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What does this mean for my business?

The guidance is helpful and is likely to be useful to businesses as they seek to respond to the crisis and to restart their business activities as lockdown is eased. However, there remain outstanding questions. For example, can collaboration to prevent widespread insolvencies be viewed as in the interest of consumers? Businesses need to remain aware of the extremely high stakes involved in relation to competition law. Businesses contemplating collaboration with competitors should take legal advice before doing so.

Related FAQs

What should I do if I think this is relevant to my contracts?

It would be prudent to take legal advice early in relation to any issue you foresee in performing a contract. This will allow you to:

  • Ensure that initial contact with your counterparty is framed in the correct way
  • Ensure that any variations are fully documented so that both parties are fully protected
The employee I need to consider suspending is a doctor – do I have to follow MHPS

Yes probably in our opinion, even if you are not considering taking any formal action against them. Ultimately if a doctor is suspended this could be considered as causing them reputational damage and it therefore is correct that they are afforded the protections (in particular in relation to keeping exclusion/suspension under review) of MHPS. Under Part V of MHPS there is provision for excluding practitioners if they are a danger to patients and they refuse to recognise it or if they refuse to co-operate. It doesn’t refer to a particular risk for the practitioner themselves, but it would appear logical that it would apply.

Where can I find more Companies House guidance?

Companies House guidance on the impact of coronavirus on their services can be found at: https://www.gov.uk/guidance/coronavirus-guidance-for-companies-house-customers-employees-and-suppliers

This flexibility offered by Companies House could be a useful short-term help to businesses that are struggling to deal with the impact of the Covid-19 outbreak, but be sure to take action in advance of your filing deadline.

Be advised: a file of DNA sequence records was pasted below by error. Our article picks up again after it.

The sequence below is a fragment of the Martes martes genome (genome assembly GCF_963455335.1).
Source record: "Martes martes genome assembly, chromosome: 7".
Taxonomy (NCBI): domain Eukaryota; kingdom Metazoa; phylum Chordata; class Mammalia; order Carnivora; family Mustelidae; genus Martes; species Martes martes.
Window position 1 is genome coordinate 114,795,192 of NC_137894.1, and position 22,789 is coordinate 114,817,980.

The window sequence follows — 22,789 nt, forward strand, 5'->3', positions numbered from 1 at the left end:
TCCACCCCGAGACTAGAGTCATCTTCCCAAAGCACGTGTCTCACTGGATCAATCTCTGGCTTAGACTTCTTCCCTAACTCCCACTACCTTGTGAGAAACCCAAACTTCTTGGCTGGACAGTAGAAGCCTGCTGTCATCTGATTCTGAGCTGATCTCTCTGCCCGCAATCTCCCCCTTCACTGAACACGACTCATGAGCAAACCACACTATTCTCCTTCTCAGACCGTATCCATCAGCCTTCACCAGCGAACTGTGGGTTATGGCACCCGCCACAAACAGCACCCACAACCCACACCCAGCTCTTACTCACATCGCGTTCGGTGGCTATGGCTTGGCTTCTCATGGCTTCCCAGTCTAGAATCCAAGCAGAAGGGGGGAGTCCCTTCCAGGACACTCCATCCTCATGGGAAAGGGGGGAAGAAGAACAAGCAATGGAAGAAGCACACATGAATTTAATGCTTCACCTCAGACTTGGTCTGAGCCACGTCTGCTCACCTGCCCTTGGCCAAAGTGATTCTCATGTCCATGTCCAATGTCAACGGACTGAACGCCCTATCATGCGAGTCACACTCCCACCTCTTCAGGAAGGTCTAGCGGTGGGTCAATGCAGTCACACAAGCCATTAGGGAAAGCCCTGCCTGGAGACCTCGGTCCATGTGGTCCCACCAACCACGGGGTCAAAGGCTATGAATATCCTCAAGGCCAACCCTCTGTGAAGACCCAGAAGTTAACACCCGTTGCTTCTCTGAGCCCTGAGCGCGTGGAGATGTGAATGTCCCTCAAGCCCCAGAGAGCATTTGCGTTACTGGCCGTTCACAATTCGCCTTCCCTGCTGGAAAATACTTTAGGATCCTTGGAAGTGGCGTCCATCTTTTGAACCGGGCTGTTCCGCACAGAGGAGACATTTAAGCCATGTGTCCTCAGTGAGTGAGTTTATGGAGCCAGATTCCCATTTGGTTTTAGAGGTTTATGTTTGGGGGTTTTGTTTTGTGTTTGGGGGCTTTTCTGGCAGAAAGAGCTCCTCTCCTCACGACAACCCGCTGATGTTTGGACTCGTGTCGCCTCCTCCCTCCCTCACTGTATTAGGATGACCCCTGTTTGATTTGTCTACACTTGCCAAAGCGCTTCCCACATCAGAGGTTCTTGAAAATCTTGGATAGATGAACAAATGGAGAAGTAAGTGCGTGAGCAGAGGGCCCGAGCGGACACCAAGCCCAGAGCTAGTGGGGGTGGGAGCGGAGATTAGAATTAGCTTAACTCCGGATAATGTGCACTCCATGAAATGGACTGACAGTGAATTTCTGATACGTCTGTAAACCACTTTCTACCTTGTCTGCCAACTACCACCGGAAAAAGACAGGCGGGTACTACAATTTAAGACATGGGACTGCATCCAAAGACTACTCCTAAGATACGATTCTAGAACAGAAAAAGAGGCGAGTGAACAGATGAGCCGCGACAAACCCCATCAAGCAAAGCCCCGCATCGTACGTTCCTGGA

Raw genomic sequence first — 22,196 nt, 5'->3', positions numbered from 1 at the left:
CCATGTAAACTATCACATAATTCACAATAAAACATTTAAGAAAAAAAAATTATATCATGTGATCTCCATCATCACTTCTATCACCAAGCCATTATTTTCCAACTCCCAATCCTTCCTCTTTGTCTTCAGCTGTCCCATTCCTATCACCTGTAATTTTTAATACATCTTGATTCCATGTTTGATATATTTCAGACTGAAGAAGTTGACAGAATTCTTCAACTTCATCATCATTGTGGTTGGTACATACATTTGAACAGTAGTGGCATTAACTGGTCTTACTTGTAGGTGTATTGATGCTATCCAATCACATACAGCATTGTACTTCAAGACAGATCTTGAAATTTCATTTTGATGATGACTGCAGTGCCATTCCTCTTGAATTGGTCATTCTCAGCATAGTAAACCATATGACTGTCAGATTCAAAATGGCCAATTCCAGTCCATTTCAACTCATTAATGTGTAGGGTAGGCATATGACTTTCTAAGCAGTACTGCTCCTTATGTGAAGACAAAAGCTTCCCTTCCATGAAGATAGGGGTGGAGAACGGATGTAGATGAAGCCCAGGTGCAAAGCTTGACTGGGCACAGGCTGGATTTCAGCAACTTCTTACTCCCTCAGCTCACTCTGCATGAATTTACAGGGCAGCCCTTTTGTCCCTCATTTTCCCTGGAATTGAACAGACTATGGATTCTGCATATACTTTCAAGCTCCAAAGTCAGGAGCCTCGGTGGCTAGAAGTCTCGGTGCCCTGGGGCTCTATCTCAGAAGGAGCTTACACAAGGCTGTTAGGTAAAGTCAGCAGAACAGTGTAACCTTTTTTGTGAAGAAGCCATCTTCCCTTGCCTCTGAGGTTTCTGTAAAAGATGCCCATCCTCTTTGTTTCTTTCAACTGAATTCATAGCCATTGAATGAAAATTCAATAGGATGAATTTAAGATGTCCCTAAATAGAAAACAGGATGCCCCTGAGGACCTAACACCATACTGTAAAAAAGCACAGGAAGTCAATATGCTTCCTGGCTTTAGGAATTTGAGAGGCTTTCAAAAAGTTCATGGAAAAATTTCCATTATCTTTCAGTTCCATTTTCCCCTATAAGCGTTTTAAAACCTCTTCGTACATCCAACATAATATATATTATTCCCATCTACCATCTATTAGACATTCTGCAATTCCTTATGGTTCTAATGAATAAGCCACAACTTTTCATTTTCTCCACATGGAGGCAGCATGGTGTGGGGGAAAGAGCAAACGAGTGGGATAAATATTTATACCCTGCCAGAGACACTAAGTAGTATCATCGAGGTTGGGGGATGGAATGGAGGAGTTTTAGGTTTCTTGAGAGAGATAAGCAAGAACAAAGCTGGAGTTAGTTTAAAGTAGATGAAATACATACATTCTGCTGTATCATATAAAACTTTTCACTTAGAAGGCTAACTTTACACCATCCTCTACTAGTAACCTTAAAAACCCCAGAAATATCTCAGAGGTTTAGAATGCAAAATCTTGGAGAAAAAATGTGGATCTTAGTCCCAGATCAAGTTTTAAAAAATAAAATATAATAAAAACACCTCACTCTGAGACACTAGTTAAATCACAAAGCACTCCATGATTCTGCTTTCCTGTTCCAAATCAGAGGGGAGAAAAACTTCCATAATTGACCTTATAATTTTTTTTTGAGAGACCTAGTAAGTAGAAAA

Should I stop paying my commercial rent?

Commercial leases generally prevent a tenant from withholding payments of rent. If a tenant stops paying rent there will be a breach of the tenant’s covenant to pay rent which, strictly speaking, will entitle the landlord to forfeit the lease and/or seek to recover the arrears in the courts. 

However, on 23 March 2020, the Ministry of Housing, Communities and Local Government announced that all commercial tenants in England, Wales and Northern Ireland missing rent payments are to benefit from a government ban on forfeiture of their lease. This change, which will prevent landlords from terminating leases and evicting commercial tenants, is included in the Coronavirus Bill. It will come into force very shortly (once the Coronavirus Bill receives Royal Assent, which is expected to be in a matter of days) and will last until 30 June 2020, with an option for the government to extend this deadline.

It is anticipated that many commercial tenants will take advantage of the reprieve and withhold their rent. Importantly note the rules will apply not only to principal rent but to “any sum a tenant is required to pay”, leaving the burden of supplying services and insuring the premises on landlords.

It is also important to note however that the protection offered by the government is from the threat of forfeiture should tenants withhold rental payments. The liability to pay the rent however remains an interest on unpaid rents will accrue. Furthermore, remedies other than forfeiture may be pursued by the landlord e.g. service of a statutory demand before insolvency or ordinary litigation proceedings for arrears etc.. Tenants then ideally should look to reschedule or suspend rental payment through discussions with their landlord.       

The advantage of this being you might be able to negotiate a sensible and manageable repayment program in respect of the suspended rent, free of the threat of litigation.

What if the status determination is disputed?

You should have in place a dispute resolution procedure that sets out the appeal process or contractors or the agency as appropriate. You must respond to an appeal within 45 days.

If the status determination is disputed you should consider the contractor or agency’s reasons objections. You must consider if the original determination is to be maintained and give reasons for this. Or a new determination with reasons can be provided if appropriate.

Records of disputed determinations and the outcome of any appeal should be kept.